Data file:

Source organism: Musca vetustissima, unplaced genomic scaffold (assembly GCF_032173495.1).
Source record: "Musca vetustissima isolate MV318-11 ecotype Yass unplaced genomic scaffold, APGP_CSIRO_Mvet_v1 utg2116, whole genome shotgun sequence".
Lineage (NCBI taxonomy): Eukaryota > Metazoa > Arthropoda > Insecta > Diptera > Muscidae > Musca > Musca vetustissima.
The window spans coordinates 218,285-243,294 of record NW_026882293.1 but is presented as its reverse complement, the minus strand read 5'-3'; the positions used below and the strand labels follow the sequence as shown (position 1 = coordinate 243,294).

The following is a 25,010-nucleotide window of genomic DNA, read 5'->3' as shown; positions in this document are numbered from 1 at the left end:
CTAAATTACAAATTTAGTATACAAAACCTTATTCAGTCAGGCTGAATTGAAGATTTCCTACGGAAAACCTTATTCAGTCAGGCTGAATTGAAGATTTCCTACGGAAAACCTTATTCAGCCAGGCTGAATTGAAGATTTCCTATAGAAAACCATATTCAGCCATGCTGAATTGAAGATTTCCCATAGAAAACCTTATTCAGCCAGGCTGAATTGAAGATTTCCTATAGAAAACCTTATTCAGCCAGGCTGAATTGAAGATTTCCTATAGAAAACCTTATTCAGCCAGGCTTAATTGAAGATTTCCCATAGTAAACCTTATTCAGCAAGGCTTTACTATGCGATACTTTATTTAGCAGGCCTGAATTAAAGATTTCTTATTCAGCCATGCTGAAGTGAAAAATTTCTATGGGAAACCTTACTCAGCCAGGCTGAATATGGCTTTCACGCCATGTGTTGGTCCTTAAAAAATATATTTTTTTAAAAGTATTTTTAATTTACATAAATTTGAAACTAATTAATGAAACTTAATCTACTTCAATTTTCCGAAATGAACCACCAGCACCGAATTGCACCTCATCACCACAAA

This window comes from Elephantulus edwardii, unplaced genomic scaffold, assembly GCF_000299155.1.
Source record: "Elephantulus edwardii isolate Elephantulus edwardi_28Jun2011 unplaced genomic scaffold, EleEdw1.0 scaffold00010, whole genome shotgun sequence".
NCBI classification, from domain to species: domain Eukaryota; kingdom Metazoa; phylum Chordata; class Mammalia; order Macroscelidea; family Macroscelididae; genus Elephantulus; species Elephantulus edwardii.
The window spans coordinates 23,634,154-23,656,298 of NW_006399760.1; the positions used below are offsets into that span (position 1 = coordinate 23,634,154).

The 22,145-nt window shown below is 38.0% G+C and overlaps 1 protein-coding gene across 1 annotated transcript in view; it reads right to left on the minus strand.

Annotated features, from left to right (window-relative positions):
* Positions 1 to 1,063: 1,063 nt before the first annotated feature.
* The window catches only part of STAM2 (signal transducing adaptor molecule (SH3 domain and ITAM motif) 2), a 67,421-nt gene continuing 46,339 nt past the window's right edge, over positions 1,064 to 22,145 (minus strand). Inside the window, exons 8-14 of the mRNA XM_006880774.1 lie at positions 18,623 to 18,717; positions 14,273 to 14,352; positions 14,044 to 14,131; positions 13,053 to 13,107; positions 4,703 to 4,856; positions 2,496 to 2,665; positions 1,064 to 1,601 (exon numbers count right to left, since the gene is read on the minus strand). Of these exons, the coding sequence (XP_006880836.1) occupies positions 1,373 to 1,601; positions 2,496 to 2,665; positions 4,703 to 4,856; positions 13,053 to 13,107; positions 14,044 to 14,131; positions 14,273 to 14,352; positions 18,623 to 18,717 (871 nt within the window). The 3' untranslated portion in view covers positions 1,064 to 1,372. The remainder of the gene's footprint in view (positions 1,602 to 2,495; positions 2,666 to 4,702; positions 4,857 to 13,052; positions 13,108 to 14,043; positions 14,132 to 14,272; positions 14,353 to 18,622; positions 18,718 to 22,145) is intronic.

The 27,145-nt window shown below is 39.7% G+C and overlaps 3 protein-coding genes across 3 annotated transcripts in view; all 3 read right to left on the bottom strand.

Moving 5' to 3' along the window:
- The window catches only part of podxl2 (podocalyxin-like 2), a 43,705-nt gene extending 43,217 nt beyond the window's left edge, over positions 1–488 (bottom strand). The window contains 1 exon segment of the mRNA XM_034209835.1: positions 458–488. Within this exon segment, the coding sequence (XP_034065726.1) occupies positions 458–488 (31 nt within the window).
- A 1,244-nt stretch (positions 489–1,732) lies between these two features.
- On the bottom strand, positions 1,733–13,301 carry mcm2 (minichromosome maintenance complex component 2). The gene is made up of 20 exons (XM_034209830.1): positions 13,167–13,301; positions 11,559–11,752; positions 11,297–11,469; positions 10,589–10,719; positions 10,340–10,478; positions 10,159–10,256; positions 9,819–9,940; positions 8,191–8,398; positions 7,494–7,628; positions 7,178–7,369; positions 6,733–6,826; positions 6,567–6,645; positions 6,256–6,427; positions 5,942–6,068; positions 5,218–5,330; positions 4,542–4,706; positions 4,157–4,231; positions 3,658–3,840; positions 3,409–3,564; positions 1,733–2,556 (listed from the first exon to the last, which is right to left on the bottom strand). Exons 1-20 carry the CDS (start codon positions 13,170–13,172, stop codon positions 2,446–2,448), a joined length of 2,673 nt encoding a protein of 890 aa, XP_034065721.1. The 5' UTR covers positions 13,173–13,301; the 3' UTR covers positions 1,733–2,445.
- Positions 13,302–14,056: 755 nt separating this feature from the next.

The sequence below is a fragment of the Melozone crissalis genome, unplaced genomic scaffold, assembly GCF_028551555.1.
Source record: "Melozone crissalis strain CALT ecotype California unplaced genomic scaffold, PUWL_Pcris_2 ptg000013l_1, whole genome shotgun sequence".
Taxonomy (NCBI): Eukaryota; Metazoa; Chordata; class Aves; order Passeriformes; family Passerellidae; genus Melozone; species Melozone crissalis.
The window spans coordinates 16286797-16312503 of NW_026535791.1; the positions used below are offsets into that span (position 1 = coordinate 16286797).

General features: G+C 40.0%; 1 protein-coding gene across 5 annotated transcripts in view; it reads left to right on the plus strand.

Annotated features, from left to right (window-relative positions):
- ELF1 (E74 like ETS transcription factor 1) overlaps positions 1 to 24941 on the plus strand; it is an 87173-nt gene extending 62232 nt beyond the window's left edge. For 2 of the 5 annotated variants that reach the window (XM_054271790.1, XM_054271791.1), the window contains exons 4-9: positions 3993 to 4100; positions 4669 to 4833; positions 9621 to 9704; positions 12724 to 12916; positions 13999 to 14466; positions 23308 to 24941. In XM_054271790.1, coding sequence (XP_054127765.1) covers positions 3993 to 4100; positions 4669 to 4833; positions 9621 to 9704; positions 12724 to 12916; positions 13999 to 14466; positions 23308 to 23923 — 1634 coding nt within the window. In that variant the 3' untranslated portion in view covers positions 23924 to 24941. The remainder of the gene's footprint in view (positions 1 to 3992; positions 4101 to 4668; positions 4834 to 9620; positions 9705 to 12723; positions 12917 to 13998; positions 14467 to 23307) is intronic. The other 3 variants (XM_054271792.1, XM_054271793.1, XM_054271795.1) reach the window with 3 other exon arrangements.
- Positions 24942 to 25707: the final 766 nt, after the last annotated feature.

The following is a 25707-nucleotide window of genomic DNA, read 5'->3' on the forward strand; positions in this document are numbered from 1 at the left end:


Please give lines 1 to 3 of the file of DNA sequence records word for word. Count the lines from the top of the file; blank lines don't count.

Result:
Source organism: Musca vetustissima, unplaced genomic scaffold (assembly GCF_032173495.1).
Source record: "Musca vetustissima isolate MV318-11 ecotype Yass unplaced genomic scaffold, APGP_CSIRO_Mvet_v1 utg2116, whole genome shotgun sequence".
Lineage (NCBI taxonomy): Eukaryota > Metazoa > Arthropoda > Insecta > Diptera > Muscidae > Musca > Musca vetustissima.